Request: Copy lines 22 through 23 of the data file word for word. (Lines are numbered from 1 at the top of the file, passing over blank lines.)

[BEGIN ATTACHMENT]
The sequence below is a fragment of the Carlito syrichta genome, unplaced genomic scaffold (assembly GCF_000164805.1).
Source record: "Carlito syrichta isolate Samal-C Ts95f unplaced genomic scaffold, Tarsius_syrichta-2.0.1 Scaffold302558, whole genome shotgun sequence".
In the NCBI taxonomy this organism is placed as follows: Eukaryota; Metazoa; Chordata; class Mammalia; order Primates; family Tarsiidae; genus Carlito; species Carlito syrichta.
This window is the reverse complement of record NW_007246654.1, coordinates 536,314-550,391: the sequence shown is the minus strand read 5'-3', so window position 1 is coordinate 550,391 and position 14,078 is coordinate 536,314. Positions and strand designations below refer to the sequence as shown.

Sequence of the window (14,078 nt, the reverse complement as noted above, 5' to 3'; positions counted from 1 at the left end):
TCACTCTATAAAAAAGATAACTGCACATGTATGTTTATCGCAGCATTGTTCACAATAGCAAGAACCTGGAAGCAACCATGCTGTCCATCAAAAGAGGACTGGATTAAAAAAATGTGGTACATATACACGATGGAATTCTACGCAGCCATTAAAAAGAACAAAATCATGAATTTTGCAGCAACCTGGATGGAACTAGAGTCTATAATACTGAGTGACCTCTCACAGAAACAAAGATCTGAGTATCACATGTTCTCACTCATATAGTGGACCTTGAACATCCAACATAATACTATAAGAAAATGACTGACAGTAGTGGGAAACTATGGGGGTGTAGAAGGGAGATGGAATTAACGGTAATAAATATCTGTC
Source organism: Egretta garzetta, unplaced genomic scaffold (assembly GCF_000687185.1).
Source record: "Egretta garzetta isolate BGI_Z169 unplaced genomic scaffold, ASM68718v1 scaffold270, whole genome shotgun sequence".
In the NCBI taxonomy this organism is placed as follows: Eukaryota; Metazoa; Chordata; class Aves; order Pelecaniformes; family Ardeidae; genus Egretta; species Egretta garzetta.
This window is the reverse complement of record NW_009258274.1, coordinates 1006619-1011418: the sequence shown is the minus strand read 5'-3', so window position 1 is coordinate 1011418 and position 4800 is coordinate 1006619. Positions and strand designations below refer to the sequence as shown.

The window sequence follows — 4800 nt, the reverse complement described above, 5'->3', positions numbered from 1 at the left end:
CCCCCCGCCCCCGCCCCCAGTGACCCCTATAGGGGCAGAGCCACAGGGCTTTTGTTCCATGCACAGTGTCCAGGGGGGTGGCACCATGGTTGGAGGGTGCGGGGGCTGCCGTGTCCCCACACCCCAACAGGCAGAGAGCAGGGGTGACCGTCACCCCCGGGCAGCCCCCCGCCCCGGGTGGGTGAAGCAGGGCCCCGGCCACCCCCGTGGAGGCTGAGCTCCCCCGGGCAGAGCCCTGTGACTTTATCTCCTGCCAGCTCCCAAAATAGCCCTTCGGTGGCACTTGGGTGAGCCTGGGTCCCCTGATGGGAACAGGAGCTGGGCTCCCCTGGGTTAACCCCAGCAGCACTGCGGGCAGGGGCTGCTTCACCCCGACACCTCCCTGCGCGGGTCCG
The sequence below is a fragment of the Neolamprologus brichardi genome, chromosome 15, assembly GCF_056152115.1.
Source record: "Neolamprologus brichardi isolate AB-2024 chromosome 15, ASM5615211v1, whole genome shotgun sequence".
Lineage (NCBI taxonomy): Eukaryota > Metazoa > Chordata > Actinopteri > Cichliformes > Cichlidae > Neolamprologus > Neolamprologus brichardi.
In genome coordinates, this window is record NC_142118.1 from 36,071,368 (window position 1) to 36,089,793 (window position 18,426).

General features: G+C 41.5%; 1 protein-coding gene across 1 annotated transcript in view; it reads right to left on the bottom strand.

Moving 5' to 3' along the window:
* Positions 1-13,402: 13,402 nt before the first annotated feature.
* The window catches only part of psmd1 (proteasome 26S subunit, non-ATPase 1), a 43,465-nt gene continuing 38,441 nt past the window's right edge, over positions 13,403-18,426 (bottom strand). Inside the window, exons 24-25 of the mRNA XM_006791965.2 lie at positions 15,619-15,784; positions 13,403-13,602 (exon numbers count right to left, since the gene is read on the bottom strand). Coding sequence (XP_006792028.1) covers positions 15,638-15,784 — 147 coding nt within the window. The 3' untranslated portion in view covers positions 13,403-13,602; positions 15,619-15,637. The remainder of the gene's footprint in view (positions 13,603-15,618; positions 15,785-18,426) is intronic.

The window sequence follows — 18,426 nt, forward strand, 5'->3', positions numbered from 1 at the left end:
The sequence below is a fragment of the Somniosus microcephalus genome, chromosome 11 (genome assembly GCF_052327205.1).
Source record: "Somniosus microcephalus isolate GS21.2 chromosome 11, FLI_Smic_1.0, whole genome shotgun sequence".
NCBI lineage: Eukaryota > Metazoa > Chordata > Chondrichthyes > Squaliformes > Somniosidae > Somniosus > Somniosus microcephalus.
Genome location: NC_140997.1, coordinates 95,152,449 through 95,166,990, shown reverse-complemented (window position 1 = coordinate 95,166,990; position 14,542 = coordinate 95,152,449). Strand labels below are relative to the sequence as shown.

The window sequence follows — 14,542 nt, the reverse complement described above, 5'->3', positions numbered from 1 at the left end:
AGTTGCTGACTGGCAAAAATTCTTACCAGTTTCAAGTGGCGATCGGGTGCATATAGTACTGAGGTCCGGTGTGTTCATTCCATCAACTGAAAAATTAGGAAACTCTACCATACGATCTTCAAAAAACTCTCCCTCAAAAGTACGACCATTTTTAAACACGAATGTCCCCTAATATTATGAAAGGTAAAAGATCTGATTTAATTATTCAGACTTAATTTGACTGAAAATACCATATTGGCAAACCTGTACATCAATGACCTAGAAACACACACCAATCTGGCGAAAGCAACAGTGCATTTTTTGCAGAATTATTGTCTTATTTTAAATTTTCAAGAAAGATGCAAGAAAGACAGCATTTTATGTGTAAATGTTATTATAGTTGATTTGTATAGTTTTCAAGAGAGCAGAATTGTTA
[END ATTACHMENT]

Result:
The sequence below is a fragment of the Somniosus microcephalus genome, chromosome 11 (genome assembly GCF_052327205.1).
Source record: "Somniosus microcephalus isolate GS21.2 chromosome 11, FLI_Smic_1.0, whole genome shotgun sequence".